With respect to the question of when I'm upgrading (my products) to Drupal 8: I'm waiting for some strong Drupal 8 showcases and a large enough user base. To port all the SooperThemes, supporting modules and distribution is a big investment and it's hard to justify the costs if people are still fine with Drupal 7. I think Drupal 8 really needs some case studies that demonstrate it's improved experience for developers.

Sébastien (not verified):

some major php frameworks are missing from the list of competitors (e.g. laravel, yii, etc.)

Kenny Carlile (not verified):

Great survey! As a developer and site builder, I think documentation is one of the weakest aspects of Drupal. There is a lot of documentation, but it's not organized well, it's difficult to find a path through (Google is often the best resource to find a topic rather than navigating through a logical path), and the format is not standardized. I'd like to see Drupal adopt an API format like the Java API for developers and I'd like to see a more direct and organized approach to overall documentation as I believe learning Drupal is the biggest hurdle to adopting Drupal.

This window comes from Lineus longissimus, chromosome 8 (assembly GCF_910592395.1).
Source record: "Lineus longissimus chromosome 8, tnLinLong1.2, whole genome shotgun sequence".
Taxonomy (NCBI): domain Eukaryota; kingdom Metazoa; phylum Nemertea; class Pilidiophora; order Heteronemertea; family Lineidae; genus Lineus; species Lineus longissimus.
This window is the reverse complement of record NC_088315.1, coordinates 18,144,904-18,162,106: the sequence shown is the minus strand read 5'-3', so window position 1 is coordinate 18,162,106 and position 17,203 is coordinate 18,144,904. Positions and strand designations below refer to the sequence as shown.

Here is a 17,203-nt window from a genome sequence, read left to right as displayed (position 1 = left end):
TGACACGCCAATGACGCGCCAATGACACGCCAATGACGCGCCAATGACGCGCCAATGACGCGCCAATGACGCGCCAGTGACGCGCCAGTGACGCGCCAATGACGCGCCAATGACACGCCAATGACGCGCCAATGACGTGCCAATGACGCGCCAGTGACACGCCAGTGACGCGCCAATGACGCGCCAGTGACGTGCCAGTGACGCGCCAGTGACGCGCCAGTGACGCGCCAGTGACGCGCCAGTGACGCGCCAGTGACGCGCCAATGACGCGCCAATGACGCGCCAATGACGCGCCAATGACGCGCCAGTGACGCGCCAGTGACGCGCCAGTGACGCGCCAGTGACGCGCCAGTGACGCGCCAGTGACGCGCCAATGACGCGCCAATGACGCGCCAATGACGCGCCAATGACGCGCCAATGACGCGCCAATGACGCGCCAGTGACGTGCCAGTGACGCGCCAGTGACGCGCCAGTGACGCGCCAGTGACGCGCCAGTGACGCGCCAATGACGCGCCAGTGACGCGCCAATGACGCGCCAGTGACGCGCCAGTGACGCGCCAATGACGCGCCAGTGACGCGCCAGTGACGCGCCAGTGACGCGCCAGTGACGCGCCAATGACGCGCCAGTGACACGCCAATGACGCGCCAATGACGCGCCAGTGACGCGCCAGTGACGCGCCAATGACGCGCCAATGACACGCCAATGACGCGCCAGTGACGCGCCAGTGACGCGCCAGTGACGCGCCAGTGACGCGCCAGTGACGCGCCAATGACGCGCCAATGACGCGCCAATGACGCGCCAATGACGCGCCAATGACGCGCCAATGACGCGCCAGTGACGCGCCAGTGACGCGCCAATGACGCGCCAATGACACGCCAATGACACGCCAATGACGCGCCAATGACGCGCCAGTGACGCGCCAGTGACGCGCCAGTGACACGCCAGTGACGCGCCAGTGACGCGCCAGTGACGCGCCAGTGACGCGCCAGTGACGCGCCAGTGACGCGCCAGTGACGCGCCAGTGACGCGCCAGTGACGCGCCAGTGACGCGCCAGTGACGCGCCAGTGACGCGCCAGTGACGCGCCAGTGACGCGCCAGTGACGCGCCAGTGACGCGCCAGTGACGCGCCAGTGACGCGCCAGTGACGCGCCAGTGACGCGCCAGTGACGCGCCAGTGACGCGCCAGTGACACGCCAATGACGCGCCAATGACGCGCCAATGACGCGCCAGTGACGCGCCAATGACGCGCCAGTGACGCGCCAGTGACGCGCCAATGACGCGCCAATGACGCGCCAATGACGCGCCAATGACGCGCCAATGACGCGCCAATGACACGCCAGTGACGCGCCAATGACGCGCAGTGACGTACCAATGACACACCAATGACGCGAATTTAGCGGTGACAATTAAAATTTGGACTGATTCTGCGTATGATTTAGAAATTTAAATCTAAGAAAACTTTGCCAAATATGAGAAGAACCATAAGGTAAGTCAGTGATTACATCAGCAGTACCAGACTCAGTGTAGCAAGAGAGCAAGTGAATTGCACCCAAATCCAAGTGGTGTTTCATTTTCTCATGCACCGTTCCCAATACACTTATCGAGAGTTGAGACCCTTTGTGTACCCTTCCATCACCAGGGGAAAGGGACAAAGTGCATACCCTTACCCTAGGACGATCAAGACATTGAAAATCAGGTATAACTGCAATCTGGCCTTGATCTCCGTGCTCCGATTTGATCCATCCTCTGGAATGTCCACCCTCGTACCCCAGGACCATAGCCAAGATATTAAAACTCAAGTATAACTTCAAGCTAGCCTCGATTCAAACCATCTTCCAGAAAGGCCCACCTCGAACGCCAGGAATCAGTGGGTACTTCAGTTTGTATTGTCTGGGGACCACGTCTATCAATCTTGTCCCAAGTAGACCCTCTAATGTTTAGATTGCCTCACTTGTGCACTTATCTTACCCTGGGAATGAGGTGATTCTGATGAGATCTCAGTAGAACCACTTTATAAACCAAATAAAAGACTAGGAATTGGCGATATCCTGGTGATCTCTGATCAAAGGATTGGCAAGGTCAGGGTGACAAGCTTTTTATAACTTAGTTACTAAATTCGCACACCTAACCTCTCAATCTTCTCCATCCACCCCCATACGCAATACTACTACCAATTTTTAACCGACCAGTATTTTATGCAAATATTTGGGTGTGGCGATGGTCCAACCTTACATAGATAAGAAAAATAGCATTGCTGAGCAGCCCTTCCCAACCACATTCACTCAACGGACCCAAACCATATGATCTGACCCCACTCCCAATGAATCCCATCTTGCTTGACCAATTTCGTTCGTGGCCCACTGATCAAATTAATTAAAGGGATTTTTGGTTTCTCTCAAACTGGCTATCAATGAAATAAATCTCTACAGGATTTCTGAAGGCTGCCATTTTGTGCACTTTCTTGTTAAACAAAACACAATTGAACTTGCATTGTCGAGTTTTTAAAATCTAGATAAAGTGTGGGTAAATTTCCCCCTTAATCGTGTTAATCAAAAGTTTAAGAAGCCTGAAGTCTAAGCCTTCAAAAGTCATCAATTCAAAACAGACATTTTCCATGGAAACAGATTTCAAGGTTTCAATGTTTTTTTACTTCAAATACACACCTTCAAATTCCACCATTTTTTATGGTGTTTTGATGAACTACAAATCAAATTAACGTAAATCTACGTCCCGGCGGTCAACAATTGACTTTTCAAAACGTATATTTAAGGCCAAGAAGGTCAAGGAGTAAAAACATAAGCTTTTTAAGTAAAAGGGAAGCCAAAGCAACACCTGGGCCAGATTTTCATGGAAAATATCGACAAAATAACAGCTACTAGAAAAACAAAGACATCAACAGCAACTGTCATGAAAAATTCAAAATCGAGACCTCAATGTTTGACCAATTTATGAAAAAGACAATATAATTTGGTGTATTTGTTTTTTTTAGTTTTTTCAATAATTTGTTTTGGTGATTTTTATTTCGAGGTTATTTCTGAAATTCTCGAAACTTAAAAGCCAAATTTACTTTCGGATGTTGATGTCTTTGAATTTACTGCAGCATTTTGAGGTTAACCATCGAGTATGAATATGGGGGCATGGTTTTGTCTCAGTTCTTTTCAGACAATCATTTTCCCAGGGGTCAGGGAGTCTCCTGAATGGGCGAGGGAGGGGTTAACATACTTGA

Mark Hanna (not verified):